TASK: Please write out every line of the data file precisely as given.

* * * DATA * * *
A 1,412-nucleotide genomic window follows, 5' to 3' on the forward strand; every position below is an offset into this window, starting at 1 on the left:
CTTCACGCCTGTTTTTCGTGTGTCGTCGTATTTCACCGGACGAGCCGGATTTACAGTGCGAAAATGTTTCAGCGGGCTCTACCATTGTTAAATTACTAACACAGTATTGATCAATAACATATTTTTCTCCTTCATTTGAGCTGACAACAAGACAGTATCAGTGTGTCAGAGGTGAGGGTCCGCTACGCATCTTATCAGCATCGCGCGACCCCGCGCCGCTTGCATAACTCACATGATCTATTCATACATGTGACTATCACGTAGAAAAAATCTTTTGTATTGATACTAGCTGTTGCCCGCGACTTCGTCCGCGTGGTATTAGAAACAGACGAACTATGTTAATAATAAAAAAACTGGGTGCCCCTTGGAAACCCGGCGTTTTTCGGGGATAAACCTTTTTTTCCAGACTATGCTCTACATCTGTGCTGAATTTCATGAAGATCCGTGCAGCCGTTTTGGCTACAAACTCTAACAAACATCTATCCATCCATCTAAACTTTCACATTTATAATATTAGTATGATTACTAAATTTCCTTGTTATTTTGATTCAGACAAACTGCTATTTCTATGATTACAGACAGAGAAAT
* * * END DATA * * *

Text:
A 1,412-nucleotide genomic window follows, 5' to 3' on the forward strand; every position below is an offset into this window, starting at 1 on the left:
CTTCACGCCTGTTTTTCGTGTGTCGTCGTATTTCACCGGACGAGCCGGATTTACAGTGCGAAAATGTTTCAGCGGGCTCTACCATTGTTAAATTACTAACACAGTATTGATCAATAACATATTTTTCTCCTTCATTTGAGCTGACAACAAGACAGTATCAGTGTGTCAGAGGTGAGGGTCCGCTACGCATCTTATCAGCATCGCGCGACCCCGCGCCGCTTGCATAACTCACATGATCTATTCATACATGTGACTATCACGTAGAAAAAATCTTTTGTATTGATACTAGCTGTTGCCCGCGACTTCGTCCGCGTGGTATTAGAAACAGACGAACTATGTTAATAATAAAAAAACTGGGTGCCCCTTGGAAACCCGGCGTTTTTCGGGGATAAACCTTTTTTTCCAGACTATGCTCTACATCTGTGCTGAATTTCATGAAGATCCGTGCAGCCGTTTTGGCTACAAACTCTAACAAACATCTATCCATCCATCTAAACTTTCACATTTATAATATTAGTATGATTACTAAATTTCCTTGTTATTTTGATTCAGACAAACTGCTATTTCTATGATTACAGACAGAGAAAT